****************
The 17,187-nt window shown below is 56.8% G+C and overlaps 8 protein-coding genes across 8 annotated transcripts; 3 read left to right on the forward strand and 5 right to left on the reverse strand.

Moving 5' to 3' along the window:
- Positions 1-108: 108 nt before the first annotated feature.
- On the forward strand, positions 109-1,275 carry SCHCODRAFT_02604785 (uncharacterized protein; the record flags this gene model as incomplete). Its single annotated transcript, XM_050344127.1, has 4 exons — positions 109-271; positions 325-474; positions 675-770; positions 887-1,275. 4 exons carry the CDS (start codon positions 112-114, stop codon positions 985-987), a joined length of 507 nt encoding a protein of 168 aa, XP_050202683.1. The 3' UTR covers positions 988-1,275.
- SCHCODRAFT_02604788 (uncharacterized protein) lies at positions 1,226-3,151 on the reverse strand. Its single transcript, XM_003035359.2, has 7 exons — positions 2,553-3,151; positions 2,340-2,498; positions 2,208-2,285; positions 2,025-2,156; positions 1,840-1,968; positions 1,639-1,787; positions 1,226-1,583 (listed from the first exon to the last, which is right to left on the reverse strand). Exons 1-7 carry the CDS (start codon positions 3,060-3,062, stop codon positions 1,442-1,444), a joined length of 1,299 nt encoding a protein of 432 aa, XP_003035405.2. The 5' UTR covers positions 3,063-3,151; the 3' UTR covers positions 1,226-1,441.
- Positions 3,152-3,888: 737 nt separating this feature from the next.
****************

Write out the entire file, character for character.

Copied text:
The 17,187-nt window shown below is 56.8% G+C and overlaps 8 protein-coding genes across 8 annotated transcripts; 3 read left to right on the forward strand and 5 right to left on the reverse strand.

Moving 5' to 3' along the window:
- Positions 1-108: 108 nt before the first annotated feature.
- On the forward strand, positions 109-1,275 carry SCHCODRAFT_02604785 (uncharacterized protein; the record flags this gene model as incomplete). Its single annotated transcript, XM_050344127.1, has 4 exons — positions 109-271; positions 325-474; positions 675-770; positions 887-1,275. 4 exons carry the CDS (start codon positions 112-114, stop codon positions 985-987), a joined length of 507 nt encoding a protein of 168 aa, XP_050202683.1. The 3' UTR covers positions 988-1,275.
- SCHCODRAFT_02604788 (uncharacterized protein) lies at positions 1,226-3,151 on the reverse strand. Its single transcript, XM_003035359.2, has 7 exons — positions 2,553-3,151; positions 2,340-2,498; positions 2,208-2,285; positions 2,025-2,156; positions 1,840-1,968; positions 1,639-1,787; positions 1,226-1,583 (listed from the first exon to the last, which is right to left on the reverse strand). Exons 1-7 carry the CDS (start codon positions 3,060-3,062, stop codon positions 1,442-1,444), a joined length of 1,299 nt encoding a protein of 432 aa, XP_003035405.2. The 5' UTR covers positions 3,063-3,151; the 3' UTR covers positions 1,226-1,441.
- Positions 3,152-3,888: 737 nt separating this feature from the next.